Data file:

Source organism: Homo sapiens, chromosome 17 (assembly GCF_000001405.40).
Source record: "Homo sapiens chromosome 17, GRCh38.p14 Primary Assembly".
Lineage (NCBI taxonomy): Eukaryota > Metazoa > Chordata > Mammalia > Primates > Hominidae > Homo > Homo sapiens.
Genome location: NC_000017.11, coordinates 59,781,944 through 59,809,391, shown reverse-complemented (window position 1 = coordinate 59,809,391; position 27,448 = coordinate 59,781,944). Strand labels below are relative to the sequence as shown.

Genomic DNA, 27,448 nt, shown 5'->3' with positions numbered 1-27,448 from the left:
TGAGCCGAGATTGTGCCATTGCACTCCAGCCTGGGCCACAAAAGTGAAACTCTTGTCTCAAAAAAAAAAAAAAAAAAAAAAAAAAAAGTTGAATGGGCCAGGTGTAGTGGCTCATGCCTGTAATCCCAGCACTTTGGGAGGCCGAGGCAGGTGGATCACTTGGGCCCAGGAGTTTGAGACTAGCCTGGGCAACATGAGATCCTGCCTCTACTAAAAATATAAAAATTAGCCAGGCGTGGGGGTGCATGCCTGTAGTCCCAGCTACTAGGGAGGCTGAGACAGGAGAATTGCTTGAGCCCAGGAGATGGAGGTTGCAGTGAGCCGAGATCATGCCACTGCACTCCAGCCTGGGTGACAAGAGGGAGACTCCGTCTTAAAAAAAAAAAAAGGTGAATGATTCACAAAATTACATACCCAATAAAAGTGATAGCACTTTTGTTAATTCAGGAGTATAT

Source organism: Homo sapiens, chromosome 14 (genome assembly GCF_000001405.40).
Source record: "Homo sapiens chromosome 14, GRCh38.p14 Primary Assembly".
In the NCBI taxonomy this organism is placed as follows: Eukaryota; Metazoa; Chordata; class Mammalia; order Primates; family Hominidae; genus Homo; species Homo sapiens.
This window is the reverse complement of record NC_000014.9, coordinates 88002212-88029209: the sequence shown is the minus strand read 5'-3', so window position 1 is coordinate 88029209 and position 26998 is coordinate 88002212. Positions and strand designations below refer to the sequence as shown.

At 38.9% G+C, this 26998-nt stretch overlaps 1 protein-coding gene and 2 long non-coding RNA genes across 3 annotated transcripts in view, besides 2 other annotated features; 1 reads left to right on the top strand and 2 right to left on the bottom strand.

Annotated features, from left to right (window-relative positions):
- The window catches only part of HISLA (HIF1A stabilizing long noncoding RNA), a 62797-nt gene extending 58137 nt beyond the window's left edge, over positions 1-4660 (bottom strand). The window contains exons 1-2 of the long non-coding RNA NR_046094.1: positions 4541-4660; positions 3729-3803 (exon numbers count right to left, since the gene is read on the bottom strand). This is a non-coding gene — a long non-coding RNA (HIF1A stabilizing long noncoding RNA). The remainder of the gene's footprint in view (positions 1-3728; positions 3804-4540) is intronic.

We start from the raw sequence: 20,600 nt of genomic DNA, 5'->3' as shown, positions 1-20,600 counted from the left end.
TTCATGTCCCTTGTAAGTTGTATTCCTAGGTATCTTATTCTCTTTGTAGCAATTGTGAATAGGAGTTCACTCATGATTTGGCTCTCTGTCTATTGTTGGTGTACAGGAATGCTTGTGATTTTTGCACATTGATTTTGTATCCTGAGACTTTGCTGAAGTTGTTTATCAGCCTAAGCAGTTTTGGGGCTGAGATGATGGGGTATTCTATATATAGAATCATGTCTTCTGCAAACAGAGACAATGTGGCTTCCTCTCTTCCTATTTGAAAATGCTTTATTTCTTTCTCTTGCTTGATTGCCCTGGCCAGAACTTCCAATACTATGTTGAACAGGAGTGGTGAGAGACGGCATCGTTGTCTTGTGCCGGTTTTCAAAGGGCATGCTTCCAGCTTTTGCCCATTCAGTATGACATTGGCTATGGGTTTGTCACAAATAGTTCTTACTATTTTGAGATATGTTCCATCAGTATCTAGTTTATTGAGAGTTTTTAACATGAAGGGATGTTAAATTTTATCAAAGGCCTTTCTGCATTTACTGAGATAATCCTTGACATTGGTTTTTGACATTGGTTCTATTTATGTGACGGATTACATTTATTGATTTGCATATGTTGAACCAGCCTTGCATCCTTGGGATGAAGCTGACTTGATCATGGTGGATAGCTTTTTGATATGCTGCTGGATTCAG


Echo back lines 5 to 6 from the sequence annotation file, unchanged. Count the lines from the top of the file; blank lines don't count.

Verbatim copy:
Genomic DNA, 27,448 nt, shown 5'->3' with positions numbered 1-27,448 from the left:
TGAGCCGAGATTGTGCCATTGCACTCCAGCCTGGGCCACAAAAGTGAAACTCTTGTCTCAAAAAAAAAAAAAAAAAAAAAAAAAAAAGTTGAATGGGCCAGGTGTAGTGGCTCATGCCTGTAATCCCAGCACTTTGGGAGGCCGAGGCAGGTGGATCACTTGGGCCCAGGAGTTTGAGACTAGCCTGGGCAACATGAGATCCTGCCTCTACTAAAAATATAAAAATTAGCCAGGCGTGGGGGTGCATGCCTGTAGTCCCAGCTACTAGGGAGGCTGAGACAGGAGAATTGCTTGAGCCCAGGAGATGGAGGTTGCAGTGAGCCGAGATCATGCCACTGCACTCCAGCCTGGGTGACAAGAGGGAGACTCCGTCTTAAAAAAAAAAAAAGGTGAATGATTCACAAAATTACATACCCAATAAAAGTGATAGCACTTTTGTTAATTCAGGAGTATAT